The news story quoted Paul R. Wiley, Director of Public Social Services, as advising the Supervisors that "the child's care costs $169 a day more than $60,000 a year," but "(t)he cost of the one-way trip for the boy and a round trip for Allen (his therapist) will be about $1,500." The story also quoted Dr. Himeno, Director of the Children's Psychiatric Unit at Riverside General Hospital, as describing Michael as "very disturbed" and "extremely taxing for anyone to cope with." The same article stated, "Himeno urged his early return to Germany 'because he is taking valuable bed space on the unit and we do have patients waiting to be admitted once he is discharged.' "


Judge Gerald F. Schulte, initially named as a defendant, was absolutely immune. Stump v. Sparkman, 435 U.S. 349, 98 S.Ct. 1099, 55 L.Ed.2d 331 (1978). Morrison has not appealed from the judgment dismissing him from the action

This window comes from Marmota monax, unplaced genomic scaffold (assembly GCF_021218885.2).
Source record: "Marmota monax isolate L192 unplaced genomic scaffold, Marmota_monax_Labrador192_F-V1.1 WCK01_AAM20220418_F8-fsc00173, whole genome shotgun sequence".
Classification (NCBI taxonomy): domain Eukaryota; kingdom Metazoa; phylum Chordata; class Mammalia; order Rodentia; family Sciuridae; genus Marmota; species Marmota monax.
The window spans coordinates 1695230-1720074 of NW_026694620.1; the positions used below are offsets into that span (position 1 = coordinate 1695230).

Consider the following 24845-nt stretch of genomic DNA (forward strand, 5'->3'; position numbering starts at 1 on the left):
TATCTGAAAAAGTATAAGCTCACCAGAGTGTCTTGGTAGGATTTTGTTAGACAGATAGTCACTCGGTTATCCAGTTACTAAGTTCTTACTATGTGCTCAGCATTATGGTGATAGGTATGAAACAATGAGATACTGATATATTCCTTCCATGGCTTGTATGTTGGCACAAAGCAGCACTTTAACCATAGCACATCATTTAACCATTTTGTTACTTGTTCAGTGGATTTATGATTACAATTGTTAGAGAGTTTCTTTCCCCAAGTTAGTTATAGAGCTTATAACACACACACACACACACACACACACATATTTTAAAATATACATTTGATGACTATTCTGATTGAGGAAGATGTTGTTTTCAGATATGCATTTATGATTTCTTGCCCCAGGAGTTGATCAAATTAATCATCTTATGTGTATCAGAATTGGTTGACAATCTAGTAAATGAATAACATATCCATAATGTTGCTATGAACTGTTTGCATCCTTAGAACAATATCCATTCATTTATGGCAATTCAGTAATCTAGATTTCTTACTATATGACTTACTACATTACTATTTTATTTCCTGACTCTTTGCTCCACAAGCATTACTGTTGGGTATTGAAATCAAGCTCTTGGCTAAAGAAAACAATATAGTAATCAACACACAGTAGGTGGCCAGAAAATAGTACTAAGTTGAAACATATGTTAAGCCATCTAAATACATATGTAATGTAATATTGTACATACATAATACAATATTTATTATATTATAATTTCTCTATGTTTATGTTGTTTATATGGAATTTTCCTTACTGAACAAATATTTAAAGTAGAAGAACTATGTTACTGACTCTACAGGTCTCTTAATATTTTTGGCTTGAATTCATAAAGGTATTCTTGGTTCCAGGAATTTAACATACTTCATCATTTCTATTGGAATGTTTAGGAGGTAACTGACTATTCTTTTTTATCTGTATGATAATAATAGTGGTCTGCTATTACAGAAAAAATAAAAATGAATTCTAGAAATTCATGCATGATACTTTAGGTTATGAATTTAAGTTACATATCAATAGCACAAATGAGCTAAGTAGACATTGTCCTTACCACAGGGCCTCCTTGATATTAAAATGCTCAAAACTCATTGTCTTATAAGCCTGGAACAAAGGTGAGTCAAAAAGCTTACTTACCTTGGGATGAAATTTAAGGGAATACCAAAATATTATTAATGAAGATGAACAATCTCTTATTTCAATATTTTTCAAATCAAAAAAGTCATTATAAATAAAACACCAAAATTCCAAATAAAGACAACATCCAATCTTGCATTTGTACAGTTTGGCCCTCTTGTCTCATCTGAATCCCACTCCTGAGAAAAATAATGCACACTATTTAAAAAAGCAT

Because the May 5 order did not order removal of the child from the state and his transportation to Germany, we do not have occasion to decide whether an order that purported to transport the child out of the United States would have been valid

Nothing in Welfare and Institutions Code §§ 368 and 738 authorizes a Juvenile Court to transport Michael to Germany because Michael, at the time of the order, was a resident of California, his mother was a California resident, and Wiley, in whose custody Michael was placed, was also a California resident.


The defendants' argument that Morrison has remedies to exhaust is particularly ironic because, according to the averments of the complaint, the defendants' own actions placed Michael beyond the reach of any process that either the state or the federal courts could issue, and, of course, the child's German grandparents were never subject to the processes of the courts of the United States